The Periplus, Journeys and Diversions, is a fortnightly column penned by the author duo Ishrat Syed and Kalpana Swaminathan, who write as Kalpish Ratna. The column navigates and documents journeys of simplicity in everyday life. In this piece, they examine the power of freedom and sexuality embodied in the pomegranate through the tale of Inanna, the Sumerian goddess of fertility.
t was a horrid day, just as dull as the weather. I was late, and in my haste, I knocked over a vase that had stood precariously at the edge of my desk for ten years. As I watched it shatter I wondered if I could glue it together again. Someday, perhaps, but not on this task-ridden, ask-forbidden, mask-hidden, teeth-gnashing day.
The shattered vase reminds me that I have a bit of magic hoarded behind that ziggurat of books, apotropaic against the fanged and slavering day. It is an object that is more used to being on pillars, not behind them, in books, not around them. Something that looks like a Dukes cricket ball, scuff and shine halved by seam, with which Wasim Akram yorked out batsmen.
This particular orb, though, is stuffed with jewels. Six-hundred and thirteen of them, if you believe the scribe who penned Proverbs 31:10—31.
Like most other mystic numbers, that 613 is hooey, but who’s to contradict?
On a day like this, my price is not far above rubies, not when all I need to earn them is a sharp penknife and a clean white plate.
And here they spill, a scatter of tiny gems. Rubies, spinels, garnets. Each faceted and nucleated with a seed. Not gems, but arils. Not arils but sarcotesta, which is botanist code for a coarse insult: fleshy seeds.
I won’t sink so low. This jewel beyond compare is pomegranate, the fruit of immortality.
A fruit desperately needed on a morning like this, when every headline is an intimation of mortality.
Headlines remind me of the first ever [as far as we know] published manuscript. My brief brush with publishing was a three year stint as a Books Editor, the fiercest and most feverish education I’ve ever had. It was around this time that I discovered the ‘first ever’ page. It maybe wrong to call it a news sheet or a book. It resembles a Kindle, but the tablet isn’t backlit.
That publisher, like most publishers today, was a woman. And her story had something to do with another shattered vase, one that had survived 2,000 years when she told her tale. It survived another 3000, before it met a vandal’s sledgehammer in 2003.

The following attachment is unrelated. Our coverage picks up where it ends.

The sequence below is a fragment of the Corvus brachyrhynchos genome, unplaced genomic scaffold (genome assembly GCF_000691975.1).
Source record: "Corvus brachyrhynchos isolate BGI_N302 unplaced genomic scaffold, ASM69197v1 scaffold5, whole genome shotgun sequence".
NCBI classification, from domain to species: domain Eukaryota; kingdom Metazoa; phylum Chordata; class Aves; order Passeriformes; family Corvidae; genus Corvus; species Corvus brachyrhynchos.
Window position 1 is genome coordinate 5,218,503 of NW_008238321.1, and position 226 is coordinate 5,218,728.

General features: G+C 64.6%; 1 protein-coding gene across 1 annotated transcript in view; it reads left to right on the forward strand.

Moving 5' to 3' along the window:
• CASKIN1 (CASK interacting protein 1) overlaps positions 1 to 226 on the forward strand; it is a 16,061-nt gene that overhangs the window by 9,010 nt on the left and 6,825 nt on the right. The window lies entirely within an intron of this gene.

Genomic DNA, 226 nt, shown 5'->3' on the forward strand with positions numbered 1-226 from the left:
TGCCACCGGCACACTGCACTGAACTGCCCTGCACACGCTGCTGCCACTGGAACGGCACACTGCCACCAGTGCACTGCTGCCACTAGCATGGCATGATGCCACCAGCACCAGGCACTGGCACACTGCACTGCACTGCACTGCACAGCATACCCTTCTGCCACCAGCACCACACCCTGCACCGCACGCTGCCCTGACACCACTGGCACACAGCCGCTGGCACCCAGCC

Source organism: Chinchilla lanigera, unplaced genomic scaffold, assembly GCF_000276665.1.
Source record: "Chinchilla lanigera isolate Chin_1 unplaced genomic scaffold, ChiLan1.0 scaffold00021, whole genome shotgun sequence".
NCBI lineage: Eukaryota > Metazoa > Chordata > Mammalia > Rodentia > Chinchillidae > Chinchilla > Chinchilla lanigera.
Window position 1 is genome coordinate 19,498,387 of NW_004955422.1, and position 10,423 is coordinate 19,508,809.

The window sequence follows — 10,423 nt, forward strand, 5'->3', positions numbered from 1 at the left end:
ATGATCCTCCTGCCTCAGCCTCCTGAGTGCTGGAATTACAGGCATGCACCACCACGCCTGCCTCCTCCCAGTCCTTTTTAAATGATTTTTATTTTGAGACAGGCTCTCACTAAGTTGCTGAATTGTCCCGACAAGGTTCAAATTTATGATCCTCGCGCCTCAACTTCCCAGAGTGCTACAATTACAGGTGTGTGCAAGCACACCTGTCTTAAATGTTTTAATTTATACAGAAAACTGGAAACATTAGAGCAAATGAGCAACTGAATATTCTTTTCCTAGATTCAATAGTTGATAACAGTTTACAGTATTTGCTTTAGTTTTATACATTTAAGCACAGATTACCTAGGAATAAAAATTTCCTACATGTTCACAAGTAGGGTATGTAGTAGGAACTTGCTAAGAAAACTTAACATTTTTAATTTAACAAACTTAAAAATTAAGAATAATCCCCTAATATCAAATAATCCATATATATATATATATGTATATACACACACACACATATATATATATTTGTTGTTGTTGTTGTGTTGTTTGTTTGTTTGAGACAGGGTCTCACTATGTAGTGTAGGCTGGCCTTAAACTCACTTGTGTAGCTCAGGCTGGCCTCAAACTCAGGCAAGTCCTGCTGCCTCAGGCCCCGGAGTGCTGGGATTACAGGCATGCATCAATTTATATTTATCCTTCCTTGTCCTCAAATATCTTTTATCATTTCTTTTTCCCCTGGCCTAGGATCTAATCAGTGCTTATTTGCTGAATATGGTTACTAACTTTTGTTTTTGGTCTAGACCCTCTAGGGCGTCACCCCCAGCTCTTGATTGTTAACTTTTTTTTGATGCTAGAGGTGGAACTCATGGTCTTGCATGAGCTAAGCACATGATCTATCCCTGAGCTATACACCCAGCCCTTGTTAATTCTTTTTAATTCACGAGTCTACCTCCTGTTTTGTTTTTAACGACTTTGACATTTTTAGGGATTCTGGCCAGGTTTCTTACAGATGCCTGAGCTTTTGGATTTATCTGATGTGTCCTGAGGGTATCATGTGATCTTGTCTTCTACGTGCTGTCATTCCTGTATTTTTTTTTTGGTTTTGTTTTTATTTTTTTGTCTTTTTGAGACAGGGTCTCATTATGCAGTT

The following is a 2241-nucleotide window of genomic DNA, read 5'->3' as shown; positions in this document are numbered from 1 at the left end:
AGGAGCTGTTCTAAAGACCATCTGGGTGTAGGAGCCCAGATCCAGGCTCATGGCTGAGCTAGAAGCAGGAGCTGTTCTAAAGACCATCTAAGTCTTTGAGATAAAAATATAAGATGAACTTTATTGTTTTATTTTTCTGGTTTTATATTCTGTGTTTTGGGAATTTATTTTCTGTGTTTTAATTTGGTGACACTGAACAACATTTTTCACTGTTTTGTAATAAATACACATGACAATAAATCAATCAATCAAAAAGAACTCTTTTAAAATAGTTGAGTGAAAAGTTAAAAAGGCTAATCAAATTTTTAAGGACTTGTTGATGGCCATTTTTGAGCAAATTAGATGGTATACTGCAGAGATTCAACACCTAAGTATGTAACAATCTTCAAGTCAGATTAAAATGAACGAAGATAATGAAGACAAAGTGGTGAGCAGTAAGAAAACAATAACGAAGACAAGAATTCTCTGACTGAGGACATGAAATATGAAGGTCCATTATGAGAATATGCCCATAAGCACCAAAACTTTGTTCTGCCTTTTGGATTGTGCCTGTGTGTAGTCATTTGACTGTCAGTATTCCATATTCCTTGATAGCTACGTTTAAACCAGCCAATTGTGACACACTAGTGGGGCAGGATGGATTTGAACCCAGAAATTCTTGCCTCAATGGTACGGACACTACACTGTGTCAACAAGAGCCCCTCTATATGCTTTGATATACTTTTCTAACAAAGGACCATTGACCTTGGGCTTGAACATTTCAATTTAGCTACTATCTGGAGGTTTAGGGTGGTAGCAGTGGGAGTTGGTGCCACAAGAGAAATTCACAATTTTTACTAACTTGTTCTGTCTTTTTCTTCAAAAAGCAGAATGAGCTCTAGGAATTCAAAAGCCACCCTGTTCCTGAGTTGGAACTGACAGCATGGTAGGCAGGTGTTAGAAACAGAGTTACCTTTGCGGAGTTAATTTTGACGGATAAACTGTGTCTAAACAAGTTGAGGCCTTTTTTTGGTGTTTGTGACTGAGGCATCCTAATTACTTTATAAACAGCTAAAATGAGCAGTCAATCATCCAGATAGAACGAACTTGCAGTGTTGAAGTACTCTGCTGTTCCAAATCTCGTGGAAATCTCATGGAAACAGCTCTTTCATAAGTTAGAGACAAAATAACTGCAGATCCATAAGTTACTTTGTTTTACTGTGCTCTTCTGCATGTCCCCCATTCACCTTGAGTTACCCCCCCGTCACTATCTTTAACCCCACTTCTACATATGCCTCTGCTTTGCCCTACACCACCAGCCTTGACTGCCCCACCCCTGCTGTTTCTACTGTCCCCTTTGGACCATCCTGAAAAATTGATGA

The first ever page, written in 2300 BCE said What I have done here, no one has done before.
Scholars read it as a simple admission: this is a first in publishing history. True, but there’s a more personal note to it. The comment is addressed to the writer’s father: Wake up, old Dad, look at what your daughter’s pulled off.
Let’s line up the characters in this story: Dad is King Sargon 1 of Sumer and Akkad, united Mesopotamia. The writer/publisher is his daughter
En-hedu-anna, literally, Priestess of the Ornament of the Sky, even more beautiful in Sumerian: 𒂗𒃶𒌌𒀭𒈾.. En-hedu-anna’s writings were about the greatness of Inanna, the Goddess of Love, whose story decorates the vase that was shattered so recently, in 2003.
In the myth, Inanna stands poised between the two worlds. During her sojourn in the underworld, her powers are realized by—a pomegranate.
On the smashed vase, known as the Uruk or Warka vase, Innana is worshipped in several tiers of narrative decoration. The lowest is a border of vegetation. The plants represented are grain—and the pomegranate.
The pomegranate is celebrated in ancient literature as a contraceptive. This use is not unknown in modern India, but only in folk medicine.
The more sophisticated belief systems though have sustained the pomegranate, because of its many seeds, as a symbol of fertility.
Inanna has many avatars in world cultures. She is Ishtar, Aphrodite, Persephone, Eve, AdiShakti.
The Uruk vase reveals even-handed worship. It grants Innana the control over fertility, the power to bestow and to intercept pregnancy. The power of choice. Innana is the most ancient representation of freedom: the power to take charge of one’s body.
In later tellings, one part of Innana’s blessing is edited out. Women are blessed with fertility, but their power to control it is ignored. Do we even need to ask who’s telling this story? Sacred texts and early archeologists and anthropologists colluded in this erasure.
Or rather, these scholars, almost always Western, imposed their own cultural beliefs on cultures nobody knew anything about.
Luckily for us, En-hedu-anna and Innana are being reinterpreted by more enlightened minds.
How long will it take for Inanna to emerge as an individual, self-defined, unashamed of her sexuality, unafraid of its consequences?
For now, like all else, her story is on pause, lost somewhere between the shards of a broken vase and a ripe pomegranate.
(Ishrat Syed and Kalpana Swaminathan write as Kalpish Ratna. They are both surgeons, who explore the interface between science and humanities in their writings. Their book ‘A Crown of Thorns, The Coronavirus and Us’ is available on Amazon.in.)